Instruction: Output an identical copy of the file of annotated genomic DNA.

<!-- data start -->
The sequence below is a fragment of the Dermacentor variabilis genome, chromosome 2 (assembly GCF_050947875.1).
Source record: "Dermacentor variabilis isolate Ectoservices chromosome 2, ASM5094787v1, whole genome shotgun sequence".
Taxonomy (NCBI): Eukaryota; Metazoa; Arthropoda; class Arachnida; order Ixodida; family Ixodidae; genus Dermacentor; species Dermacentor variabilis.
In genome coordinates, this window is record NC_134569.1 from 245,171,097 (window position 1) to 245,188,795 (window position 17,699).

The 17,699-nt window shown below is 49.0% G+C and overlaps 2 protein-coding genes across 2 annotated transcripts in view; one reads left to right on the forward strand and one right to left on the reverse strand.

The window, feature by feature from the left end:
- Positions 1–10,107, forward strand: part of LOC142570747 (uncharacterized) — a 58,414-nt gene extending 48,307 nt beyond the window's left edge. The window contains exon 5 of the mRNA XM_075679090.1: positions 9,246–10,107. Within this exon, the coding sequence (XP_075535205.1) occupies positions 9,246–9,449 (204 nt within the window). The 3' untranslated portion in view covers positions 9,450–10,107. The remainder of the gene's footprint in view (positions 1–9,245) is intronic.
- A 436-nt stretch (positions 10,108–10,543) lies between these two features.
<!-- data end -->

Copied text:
The sequence below is a fragment of the Dermacentor variabilis genome, chromosome 2 (assembly GCF_050947875.1).
Source record: "Dermacentor variabilis isolate Ectoservices chromosome 2, ASM5094787v1, whole genome shotgun sequence".
Taxonomy (NCBI): Eukaryota; Metazoa; Arthropoda; class Arachnida; order Ixodida; family Ixodidae; genus Dermacentor; species Dermacentor variabilis.
In genome coordinates, this window is record NC_134569.1 from 245,171,097 (window position 1) to 245,188,795 (window position 17,699).

The 17,699-nt window shown below is 49.0% G+C and overlaps 2 protein-coding genes across 2 annotated transcripts in view; one reads left to right on the forward strand and one right to left on the reverse strand.

The window, feature by feature from the left end:
- Positions 1–10,107, forward strand: part of LOC142570747 (uncharacterized) — a 58,414-nt gene extending 48,307 nt beyond the window's left edge. The window contains exon 5 of the mRNA XM_075679090.1: positions 9,246–10,107. Within this exon, the coding sequence (XP_075535205.1) occupies positions 9,246–9,449 (204 nt within the window). The 3' untranslated portion in view covers positions 9,450–10,107. The remainder of the gene's footprint in view (positions 1–9,245) is intronic.
- A 436-nt stretch (positions 10,108–10,543) lies between these two features.